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MANISH DAYAL

This blog post is dedicated to featuring actors of color who are just amazing actors.

...because we don't get enough credit ya'll.


I was surfing channels on tv one day and stumbled on the movie The Hundred Foot Journey. Which I've seen before, but for some reason it takes seeing a movie twice to appreciate good acting. Or maybe the cast was just so good that I forgot they were acting.

First of all - spot on casting by Lucy Bevan, ironically also casting for Ghost in the Shell (whitewashing of a Japanese mangga character).


Going back to Hundred Foot, all the actors were superb, three-dimensional, and complex. I mean Hellen Mirren, duh; Om Puri, as the father, played his role with such dignity and intense need; Charlotte Le Bon, my girl crush, was feminine yet brutal in the kitchen; the brothers and sisters of Hassan (Manish's role) made for a tight ensemble.


But really the break out role of this film goes to Manish Dayal. He went from a young immigrant from India trying to survive - to a culinary prince of Europe. He played Hassan with such vulnerability and softness, yet with moments of decisiveness when it came to his culinary skills. His character knew he was talented enough to match Michelin restaurant standards, but he wasn't forcefully pushing his way to get in. Humble confidence - which is so rare to see an actor play. Usually it's at either ends of the spectrum. You can tell good acting by the complexity of their portrayal. He did his homework, connected to it on a personal level, and was living moment-to-moment.


And I mean the romantic chemistry with Charlotte Le Bon's character got me soooo KILIG* (see bottom for definition). It was subtle yet palpable, restrained yet magnetic. IT WAS EVERYTHING. And the credit goes to good acting - a strong rapport with your scene partner; being connected and generous to each other.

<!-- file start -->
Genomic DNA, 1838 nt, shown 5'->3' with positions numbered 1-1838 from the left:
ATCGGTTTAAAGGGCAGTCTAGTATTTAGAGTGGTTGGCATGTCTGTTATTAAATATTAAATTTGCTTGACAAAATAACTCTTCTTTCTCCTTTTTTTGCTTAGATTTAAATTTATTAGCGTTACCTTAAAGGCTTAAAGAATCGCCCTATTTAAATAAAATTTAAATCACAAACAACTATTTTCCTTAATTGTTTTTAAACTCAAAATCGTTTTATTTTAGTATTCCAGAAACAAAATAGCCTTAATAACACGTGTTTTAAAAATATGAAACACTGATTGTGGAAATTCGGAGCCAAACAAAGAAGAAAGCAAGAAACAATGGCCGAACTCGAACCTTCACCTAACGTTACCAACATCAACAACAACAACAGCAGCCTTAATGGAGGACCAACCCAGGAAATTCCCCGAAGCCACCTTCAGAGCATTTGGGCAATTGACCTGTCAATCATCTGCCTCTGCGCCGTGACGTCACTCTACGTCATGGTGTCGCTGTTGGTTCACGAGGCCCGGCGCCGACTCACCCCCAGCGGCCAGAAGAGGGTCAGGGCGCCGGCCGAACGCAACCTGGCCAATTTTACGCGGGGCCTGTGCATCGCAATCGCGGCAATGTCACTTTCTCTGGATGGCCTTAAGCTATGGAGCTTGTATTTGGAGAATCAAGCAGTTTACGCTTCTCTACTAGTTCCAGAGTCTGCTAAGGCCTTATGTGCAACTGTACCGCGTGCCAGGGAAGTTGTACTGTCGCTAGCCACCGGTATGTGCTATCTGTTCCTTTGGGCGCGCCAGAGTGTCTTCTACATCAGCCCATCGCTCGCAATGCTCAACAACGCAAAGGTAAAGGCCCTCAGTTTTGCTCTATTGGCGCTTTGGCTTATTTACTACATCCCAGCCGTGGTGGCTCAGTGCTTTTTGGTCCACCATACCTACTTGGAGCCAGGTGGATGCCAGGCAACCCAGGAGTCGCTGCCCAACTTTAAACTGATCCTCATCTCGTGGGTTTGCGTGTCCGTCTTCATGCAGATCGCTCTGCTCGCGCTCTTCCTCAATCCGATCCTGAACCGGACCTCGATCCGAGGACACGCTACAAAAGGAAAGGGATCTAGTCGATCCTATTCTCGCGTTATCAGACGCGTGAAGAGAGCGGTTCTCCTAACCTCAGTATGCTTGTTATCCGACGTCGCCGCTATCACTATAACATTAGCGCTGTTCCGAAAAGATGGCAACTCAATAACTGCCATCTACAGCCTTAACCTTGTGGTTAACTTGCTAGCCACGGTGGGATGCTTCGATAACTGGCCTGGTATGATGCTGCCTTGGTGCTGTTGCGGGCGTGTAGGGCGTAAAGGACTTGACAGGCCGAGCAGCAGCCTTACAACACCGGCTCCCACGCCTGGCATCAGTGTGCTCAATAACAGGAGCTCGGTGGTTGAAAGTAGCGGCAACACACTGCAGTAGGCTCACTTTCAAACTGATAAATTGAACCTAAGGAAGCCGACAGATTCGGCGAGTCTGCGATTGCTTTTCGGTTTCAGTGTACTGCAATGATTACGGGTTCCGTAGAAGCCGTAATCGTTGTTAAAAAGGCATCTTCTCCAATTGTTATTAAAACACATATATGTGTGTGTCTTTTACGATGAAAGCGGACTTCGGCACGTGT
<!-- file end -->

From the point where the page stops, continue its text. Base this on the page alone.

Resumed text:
Sidebar: What does generous mean in acting terms?

You know when you're acting and your scene partner isn't actually seeing you? He/she is physically talking to you but you don't really feel like they are actually addressing you? Like there's a fog over there eyes?

That is the opposite of being generous. That actor is focused on their own performance and making sure they are 'acting well'. A generous actor is focused on YOU - the scene partner. They are present with strong needs and intentions, living in the moment with YOU. That is how Manish and Charlotte were. Present and generous with each other that actual chemistry was evident.


Ethnically specific roles give us actors of color a chance to break into the industry. Hopefully it'll also be an opportunity for actors like Manish to break into roles where their ethnicity is not the reason why they were cast...

but because they were good.


...and he's not that bad to look at amiright?


Stay Hungry.


*KILIG - In the context of Philippine culture, the Tagalog word kilig refers to the feeling of excitement due to various romantic situations such as making first eye contact with one's crush or watching another person propose to someone. There is no exact equivalent English term for kilig. (Wikipedia)